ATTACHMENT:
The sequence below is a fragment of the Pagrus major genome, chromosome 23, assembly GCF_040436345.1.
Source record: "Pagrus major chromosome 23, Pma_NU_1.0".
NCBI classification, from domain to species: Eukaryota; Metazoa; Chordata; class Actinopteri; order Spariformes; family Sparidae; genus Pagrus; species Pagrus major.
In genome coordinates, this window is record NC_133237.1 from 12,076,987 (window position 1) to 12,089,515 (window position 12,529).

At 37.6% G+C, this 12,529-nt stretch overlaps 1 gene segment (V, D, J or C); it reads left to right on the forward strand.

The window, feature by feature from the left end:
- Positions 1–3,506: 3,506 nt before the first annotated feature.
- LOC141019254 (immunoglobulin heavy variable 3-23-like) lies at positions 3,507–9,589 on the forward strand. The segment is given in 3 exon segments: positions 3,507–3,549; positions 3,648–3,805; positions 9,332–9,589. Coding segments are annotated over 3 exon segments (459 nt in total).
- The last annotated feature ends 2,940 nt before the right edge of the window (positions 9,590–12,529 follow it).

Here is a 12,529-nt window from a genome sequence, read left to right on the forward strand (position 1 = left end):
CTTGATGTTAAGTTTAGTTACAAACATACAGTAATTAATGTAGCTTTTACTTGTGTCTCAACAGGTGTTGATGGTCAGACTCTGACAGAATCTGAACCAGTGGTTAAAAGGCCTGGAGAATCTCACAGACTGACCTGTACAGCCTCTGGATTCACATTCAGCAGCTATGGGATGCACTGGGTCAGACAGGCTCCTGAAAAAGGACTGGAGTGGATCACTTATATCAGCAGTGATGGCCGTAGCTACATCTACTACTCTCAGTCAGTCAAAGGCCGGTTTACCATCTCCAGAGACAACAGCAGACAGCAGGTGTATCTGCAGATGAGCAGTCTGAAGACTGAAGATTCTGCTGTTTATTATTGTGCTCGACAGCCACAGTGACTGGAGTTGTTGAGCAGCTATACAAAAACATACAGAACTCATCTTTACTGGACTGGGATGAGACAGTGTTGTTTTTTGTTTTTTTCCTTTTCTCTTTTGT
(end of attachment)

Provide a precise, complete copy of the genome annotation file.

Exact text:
The sequence below is a fragment of the Pagrus major genome, chromosome 23, assembly GCF_040436345.1.
Source record: "Pagrus major chromosome 23, Pma_NU_1.0".
NCBI classification, from domain to species: Eukaryota; Metazoa; Chordata; class Actinopteri; order Spariformes; family Sparidae; genus Pagrus; species Pagrus major.
In genome coordinates, this window is record NC_133237.1 from 12,076,987 (window position 1) to 12,089,515 (window position 12,529).

At 37.6% G+C, this 12,529-nt stretch overlaps 1 gene segment (V, D, J or C); it reads left to right on the forward strand.

The window, feature by feature from the left end:
- Positions 1–3,506: 3,506 nt before the first annotated feature.
- LOC141019254 (immunoglobulin heavy variable 3-23-like) lies at positions 3,507–9,589 on the forward strand. The segment is given in 3 exon segments: positions 3,507–3,549; positions 3,648–3,805; positions 9,332–9,589. Coding segments are annotated over 3 exon segments (459 nt in total).
- The last annotated feature ends 2,940 nt before the right edge of the window (positions 9,590–12,529 follow it).

Here is a 12,529-nt window from a genome sequence, read left to right on the forward strand (position 1 = left end):
CTTGATGTTAAGTTTAGTTACAAACATACAGTAATTAATGTAGCTTTTACTTGTGTCTCAACAGGTGTTGATGGTCAGACTCTGACAGAATCTGAACCAGTGGTTAAAAGGCCTGGAGAATCTCACAGACTGACCTGTACAGCCTCTGGATTCACATTCAGCAGCTATGGGATGCACTGGGTCAGACAGGCTCCTGAAAAAGGACTGGAGTGGATCACTTATATCAGCAGTGATGGCCGTAGCTACATCTACTACTCTCAGTCAGTCAAAGGCCGGTTTACCATCTCCAGAGACAACAGCAGACAGCAGGTGTATCTGCAGATGAGCAGTCTGAAGACTGAAGATTCTGCTGTTTATTATTGTGCTCGACAGCCACAGTGACTGGAGTTGTTGAGCAGCTATACAAAAACATACAGAACTCATCTTTACTGGACTGGGATGAGACAGTGTTGTTTTTTGTTTTTTTCCTTTTCTCTTTTGT